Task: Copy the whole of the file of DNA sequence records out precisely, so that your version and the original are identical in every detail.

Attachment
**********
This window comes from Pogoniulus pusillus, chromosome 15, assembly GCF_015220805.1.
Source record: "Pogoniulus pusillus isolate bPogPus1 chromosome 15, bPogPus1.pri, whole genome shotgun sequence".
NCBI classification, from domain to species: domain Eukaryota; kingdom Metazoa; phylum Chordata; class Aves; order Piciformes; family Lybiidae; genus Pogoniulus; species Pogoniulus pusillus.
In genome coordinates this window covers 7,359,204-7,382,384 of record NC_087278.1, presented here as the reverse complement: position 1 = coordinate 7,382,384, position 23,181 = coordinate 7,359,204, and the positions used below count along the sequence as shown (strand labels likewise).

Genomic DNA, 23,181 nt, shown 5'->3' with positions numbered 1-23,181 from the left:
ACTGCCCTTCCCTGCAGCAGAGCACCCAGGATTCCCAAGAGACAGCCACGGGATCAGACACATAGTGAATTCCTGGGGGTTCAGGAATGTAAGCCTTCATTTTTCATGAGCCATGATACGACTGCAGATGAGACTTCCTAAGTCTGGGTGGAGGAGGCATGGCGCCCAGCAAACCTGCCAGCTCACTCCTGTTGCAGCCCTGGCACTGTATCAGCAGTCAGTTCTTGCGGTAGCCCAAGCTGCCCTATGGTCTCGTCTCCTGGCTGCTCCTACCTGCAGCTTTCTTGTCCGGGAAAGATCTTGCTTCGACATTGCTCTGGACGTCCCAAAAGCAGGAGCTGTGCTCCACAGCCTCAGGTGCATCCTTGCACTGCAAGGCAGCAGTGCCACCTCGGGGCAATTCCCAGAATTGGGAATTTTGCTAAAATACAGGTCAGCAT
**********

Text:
This window comes from Pogoniulus pusillus, chromosome 15, assembly GCF_015220805.1.
Source record: "Pogoniulus pusillus isolate bPogPus1 chromosome 15, bPogPus1.pri, whole genome shotgun sequence".
NCBI classification, from domain to species: domain Eukaryota; kingdom Metazoa; phylum Chordata; class Aves; order Piciformes; family Lybiidae; genus Pogoniulus; species Pogoniulus pusillus.
In genome coordinates this window covers 7,359,204-7,382,384 of record NC_087278.1, presented here as the reverse complement: position 1 = coordinate 7,382,384, position 23,181 = coordinate 7,359,204, and the positions used below count along the sequence as shown (strand labels likewise).

Genomic DNA, 23,181 nt, shown 5'->3' with positions numbered 1-23,181 from the left:
ACTGCCCTTCCCTGCAGCAGAGCACCCAGGATTCCCAAGAGACAGCCACGGGATCAGACACATAGTGAATTCCTGGGGGTTCAGGAATGTAAGCCTTCATTTTTCATGAGCCATGATACGACTGCAGATGAGACTTCCTAAGTCTGGGTGGAGGAGGCATGGCGCCCAGCAAACCTGCCAGCTCACTCCTGTTGCAGCCCTGGCACTGTATCAGCAGTCAGTTCTTGCGGTAGCCCAAGCTGCCCTATGGTCTCGTCTCCTGGCTGCTCCTACCTGCAGCTTTCTTGTCCGGGAAAGATCTTGCTTCGACATTGCTCTGGACGTCCCAAAAGCAGGAGCTGTGCTCCACAGCCTCAGGTGCATCCTTGCACTGCAAGGCAGCAGTGCCACCTCGGGGCAATTCCCAGAATTGGGAATTTTGCTAAAATACAGGTCAGCAT